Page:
"Initial simulation results suggest that flow control applied on the outboard side of the blade beyond the half radius could significantly enlarge the overall operational range of the wind turbine with the same rated power output or considerably increase the rated output power for the same level of operational range. The team is also investigating a characteristic airfoil in a new anechoic wind tunnel facility at Syracuse University to determine the airfoil lift and drag characteristics with appropriate flow control while exposed to large-scale flow unsteadiness. In addition, the effects of flow control on the noise spectrum of the wind turbine will be also assessed and measured in the anechoic chamber."

    click to enlarge

    "Another problem with wind energy is drag, the resistance felt by the turbine blades as they beat the air. Scientists at the University of Minnesota have been looking at the drag-reduction effect of placing tiny grooves on turbine blades…[T]riangular riblets scored into a coating on the blade surface… are so shallow (between 40 and 225 microns) that they can’t be seen by the human eye -- leaving the blades looking perfectly smooth.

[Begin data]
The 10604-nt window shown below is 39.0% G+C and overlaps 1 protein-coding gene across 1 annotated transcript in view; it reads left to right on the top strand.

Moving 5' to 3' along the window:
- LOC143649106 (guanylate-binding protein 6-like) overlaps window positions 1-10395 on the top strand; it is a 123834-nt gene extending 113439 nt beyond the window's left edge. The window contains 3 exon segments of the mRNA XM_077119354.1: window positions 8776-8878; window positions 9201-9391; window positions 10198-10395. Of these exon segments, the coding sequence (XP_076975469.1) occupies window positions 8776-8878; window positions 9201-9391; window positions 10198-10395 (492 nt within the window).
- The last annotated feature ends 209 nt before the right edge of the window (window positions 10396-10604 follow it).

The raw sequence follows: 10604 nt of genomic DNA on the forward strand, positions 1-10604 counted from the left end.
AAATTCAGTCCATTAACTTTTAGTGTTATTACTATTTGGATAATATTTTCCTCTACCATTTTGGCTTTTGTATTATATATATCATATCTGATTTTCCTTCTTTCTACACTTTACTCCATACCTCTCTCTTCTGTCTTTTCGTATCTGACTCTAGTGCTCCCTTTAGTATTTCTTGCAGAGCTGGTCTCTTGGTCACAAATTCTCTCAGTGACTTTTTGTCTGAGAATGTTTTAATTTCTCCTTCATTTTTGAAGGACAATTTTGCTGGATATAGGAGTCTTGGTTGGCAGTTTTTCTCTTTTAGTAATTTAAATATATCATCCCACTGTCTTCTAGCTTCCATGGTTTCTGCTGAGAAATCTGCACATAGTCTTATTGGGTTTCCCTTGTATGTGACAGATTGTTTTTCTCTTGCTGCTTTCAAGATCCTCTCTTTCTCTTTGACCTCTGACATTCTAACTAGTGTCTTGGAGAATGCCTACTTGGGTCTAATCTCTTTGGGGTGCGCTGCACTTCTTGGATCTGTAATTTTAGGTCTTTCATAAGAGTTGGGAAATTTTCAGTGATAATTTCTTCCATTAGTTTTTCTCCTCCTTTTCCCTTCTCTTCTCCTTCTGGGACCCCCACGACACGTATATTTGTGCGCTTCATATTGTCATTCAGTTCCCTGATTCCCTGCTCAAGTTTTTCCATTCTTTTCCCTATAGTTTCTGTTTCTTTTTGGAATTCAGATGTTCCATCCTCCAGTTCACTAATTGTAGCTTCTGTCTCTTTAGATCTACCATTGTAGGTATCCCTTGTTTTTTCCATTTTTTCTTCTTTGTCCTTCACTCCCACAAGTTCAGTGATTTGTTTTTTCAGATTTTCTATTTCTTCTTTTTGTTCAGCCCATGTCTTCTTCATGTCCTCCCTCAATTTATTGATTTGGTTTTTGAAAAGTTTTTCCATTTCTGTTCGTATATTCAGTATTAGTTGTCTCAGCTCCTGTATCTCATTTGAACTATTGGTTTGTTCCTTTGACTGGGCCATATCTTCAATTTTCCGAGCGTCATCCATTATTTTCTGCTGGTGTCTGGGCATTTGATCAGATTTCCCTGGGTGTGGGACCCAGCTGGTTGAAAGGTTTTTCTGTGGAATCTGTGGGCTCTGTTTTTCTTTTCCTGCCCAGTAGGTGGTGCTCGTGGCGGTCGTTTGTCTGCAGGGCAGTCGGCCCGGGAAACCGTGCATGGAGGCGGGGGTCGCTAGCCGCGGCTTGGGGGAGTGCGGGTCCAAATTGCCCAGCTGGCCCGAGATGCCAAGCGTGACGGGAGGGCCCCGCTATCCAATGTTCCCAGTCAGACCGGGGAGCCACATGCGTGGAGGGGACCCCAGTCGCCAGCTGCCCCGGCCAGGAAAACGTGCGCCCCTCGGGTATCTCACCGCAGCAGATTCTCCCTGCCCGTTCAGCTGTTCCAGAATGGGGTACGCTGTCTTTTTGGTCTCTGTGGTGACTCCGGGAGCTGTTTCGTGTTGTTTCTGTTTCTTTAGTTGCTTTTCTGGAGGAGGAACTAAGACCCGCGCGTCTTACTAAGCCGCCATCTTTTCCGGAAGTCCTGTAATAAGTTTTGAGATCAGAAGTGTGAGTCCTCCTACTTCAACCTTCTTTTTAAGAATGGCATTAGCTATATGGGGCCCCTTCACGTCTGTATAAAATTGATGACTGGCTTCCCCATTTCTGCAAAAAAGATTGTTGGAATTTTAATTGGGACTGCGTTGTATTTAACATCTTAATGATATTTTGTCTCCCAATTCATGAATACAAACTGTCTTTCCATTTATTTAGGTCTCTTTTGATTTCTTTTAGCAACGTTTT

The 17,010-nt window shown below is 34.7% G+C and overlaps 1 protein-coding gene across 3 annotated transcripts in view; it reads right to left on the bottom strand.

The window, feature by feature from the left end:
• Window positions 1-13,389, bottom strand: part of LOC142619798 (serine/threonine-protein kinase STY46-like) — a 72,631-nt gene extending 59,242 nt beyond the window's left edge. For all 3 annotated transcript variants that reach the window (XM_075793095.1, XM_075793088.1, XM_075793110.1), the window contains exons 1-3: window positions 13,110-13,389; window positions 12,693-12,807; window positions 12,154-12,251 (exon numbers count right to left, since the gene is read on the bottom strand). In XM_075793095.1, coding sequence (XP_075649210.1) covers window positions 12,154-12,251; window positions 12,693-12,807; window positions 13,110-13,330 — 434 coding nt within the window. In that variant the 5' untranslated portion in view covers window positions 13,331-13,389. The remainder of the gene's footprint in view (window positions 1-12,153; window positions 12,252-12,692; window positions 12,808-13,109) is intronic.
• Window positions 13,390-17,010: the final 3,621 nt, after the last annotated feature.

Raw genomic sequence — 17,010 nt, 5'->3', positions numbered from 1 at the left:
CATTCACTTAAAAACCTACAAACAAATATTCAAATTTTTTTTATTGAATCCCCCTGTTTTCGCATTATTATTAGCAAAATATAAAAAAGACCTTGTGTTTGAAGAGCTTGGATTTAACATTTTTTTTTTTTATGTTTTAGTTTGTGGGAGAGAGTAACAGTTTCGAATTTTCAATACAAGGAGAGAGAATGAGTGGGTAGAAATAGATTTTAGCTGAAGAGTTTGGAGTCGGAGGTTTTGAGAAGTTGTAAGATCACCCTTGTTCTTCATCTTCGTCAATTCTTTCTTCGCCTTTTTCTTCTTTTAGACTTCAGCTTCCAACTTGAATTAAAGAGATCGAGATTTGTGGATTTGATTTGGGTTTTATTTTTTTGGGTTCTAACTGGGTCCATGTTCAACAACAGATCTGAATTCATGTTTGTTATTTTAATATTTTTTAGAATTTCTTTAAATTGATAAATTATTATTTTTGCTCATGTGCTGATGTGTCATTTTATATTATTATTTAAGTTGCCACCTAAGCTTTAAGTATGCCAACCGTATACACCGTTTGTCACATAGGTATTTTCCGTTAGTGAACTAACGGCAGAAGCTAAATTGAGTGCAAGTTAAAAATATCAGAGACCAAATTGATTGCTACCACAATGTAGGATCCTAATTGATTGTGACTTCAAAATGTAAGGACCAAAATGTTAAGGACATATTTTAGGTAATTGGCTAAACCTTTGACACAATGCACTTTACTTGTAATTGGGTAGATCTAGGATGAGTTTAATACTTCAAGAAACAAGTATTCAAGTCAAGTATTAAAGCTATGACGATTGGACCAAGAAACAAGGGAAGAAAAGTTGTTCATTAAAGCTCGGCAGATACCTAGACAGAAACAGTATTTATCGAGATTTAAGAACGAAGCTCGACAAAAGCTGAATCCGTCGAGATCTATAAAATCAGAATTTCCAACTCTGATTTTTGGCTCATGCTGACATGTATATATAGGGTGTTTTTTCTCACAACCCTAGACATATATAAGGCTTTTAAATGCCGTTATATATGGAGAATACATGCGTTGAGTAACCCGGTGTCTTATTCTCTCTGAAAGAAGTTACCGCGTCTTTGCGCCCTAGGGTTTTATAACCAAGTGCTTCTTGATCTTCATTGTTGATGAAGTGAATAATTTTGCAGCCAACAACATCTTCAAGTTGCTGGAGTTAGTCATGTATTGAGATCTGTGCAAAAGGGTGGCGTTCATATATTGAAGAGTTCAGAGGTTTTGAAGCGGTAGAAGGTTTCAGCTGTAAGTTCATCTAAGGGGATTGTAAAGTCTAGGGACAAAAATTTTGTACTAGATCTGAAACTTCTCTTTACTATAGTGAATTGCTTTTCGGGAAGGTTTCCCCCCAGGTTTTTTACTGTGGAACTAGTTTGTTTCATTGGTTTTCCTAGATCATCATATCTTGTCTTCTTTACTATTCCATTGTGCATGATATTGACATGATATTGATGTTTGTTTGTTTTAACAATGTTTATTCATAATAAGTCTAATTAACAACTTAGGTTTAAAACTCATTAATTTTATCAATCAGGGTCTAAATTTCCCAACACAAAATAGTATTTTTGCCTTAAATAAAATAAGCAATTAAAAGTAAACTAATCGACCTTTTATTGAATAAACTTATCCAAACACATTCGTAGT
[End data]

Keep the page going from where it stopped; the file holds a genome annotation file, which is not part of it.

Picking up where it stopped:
"Using wind-tunnel tests of 2.5 megawatt turbine airfoil surfaces (becoming one of the popular industry standards) and computer simulations, they are looking at the efficacies of various groove geometries and angles of attack (how the blades are positioned relative to the air stream)…[Riblets] have been used…in the sails on sailboats taking part in the last America’s Cup regatta and on the Airbus airliner, where they produced a drag reduction of about 6 percent. The design of wind turbine blades was, at first, closely analogous to that of airplane wings. But owing to different engineering concerns…drag reduction won’t be quite the same for wind turbines…"